Ferris is highly critical of totalitarian antiscience and academic antiscience. He shows that science progressed much more slowly under the regimes of the Nazis, Soviets, and Chinese than under the western democracies. He also deprecates the rise of antiscientific academic philosophies like postmodernism and deconstructionism, which, he contends, uncritically accept the truth or validity of many forms of intellectual nonsense.

The final chapter of the book is entitled, “One World.” It can be summarized by saying civilized people are all inconvenienced greatly by dogmatists, particularly of the religious (and especially the Islamic) variety. Ferris notes that “scientists originally were as religious as the rest of the population, but the scientific process and the knowledge it obtains are so different from religious practices and doctrines that it is becoming increasingly difficult…to accommodate both within a single worldview.” He concludes with a paean to liberal democracy, where a country may go from George W. Bush to Barak Hussein Obama—or the other way around.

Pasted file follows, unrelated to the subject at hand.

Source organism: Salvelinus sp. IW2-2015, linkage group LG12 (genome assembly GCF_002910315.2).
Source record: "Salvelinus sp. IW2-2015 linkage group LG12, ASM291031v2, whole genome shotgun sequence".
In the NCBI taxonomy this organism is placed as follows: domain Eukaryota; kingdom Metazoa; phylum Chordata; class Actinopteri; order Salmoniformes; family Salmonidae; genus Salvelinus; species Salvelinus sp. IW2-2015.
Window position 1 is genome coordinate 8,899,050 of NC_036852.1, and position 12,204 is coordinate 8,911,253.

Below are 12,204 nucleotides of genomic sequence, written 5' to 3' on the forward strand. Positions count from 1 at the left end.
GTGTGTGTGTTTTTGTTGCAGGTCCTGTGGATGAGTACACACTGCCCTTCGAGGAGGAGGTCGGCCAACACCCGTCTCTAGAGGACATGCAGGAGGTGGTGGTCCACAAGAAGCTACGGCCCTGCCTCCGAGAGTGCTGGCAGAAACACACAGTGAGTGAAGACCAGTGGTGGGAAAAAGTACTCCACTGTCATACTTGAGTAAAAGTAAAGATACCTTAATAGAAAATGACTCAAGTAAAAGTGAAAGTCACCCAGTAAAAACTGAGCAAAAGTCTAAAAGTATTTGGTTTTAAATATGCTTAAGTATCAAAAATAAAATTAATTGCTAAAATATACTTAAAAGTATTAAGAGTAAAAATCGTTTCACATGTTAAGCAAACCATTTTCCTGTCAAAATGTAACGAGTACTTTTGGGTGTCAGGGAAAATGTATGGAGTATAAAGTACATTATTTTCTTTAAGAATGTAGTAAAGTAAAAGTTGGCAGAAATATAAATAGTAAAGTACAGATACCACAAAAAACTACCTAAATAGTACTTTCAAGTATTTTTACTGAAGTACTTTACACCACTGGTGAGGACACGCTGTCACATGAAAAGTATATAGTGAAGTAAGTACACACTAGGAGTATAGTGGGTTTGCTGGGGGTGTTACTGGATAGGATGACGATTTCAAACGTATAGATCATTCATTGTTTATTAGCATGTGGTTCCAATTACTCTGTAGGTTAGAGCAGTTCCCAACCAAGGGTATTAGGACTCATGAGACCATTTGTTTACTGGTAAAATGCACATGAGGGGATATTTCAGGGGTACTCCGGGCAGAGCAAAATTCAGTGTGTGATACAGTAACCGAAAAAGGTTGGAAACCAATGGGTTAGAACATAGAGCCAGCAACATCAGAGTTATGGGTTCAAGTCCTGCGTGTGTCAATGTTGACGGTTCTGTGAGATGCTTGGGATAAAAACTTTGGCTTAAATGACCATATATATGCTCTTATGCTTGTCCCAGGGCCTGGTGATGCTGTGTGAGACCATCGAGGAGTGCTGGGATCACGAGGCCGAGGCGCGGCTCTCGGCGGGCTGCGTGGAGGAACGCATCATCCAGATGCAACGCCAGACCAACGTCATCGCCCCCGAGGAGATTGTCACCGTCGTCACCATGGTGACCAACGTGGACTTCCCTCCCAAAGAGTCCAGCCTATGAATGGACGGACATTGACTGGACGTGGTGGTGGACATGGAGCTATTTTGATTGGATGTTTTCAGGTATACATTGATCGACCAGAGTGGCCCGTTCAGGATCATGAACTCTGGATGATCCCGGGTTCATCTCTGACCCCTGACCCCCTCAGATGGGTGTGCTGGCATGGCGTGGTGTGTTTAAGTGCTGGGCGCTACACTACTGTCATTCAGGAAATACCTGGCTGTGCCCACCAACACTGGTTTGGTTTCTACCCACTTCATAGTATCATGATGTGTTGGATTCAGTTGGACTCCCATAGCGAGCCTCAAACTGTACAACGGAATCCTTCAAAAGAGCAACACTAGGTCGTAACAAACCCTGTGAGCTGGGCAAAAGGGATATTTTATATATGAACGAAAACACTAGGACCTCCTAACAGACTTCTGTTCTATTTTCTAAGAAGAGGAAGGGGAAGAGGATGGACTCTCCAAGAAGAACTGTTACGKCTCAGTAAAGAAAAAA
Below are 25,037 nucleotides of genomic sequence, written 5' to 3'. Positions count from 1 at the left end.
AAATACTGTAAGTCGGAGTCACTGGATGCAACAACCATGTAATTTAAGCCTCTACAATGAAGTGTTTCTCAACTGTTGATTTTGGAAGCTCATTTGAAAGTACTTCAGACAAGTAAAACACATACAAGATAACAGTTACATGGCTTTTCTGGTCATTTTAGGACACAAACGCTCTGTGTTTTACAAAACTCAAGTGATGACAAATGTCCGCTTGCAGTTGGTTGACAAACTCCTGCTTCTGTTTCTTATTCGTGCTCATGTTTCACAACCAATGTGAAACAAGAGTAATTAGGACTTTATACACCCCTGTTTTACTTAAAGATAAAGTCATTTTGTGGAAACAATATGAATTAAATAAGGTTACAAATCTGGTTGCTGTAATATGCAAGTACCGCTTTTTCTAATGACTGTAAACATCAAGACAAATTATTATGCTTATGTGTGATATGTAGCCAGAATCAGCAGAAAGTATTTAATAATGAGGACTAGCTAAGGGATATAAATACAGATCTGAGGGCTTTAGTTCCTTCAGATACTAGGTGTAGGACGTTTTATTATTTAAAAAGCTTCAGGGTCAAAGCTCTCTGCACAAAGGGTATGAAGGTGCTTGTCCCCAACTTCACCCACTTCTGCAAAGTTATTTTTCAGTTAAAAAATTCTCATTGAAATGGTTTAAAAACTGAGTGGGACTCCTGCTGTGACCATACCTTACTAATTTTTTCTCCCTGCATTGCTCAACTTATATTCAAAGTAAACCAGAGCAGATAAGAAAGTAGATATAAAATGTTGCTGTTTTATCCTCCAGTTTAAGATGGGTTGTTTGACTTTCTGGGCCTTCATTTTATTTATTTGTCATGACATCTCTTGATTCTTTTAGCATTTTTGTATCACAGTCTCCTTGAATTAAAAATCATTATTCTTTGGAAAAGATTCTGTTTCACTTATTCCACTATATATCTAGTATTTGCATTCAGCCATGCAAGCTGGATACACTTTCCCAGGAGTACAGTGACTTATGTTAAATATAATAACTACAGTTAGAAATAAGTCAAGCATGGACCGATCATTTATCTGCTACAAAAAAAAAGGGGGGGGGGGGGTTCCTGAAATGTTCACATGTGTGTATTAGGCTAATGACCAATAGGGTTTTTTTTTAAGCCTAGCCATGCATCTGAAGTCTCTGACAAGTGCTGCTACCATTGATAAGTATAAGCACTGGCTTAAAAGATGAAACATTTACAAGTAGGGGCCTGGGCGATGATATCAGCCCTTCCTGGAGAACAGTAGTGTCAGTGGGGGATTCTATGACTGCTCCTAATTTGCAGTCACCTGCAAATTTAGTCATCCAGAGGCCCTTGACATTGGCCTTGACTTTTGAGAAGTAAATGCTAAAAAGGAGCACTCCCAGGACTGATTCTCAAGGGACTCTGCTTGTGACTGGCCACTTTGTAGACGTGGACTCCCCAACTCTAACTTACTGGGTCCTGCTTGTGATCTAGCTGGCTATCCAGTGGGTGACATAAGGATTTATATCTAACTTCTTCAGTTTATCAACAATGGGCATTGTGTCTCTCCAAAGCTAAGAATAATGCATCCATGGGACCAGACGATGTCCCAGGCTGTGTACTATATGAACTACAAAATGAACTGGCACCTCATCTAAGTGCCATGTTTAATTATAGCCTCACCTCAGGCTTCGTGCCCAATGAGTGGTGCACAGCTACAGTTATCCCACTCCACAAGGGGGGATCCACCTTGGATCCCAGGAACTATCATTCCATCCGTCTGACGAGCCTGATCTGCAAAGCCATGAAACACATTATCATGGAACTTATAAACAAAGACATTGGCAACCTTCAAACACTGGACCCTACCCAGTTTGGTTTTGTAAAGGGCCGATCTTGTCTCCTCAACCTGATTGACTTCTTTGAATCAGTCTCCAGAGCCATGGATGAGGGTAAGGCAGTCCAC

Evaluation: This is a good book in that it explores cogently the interrelation of many complex ideas. It is flawed in that it is able to sustain its thesis through many, but not all, of the subjects covered. Ferris’s other books, in which he doesn’t stray so far from cosmology and physics, are more compelling.

Rating: 3.5/5
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LibraryThing member peterwall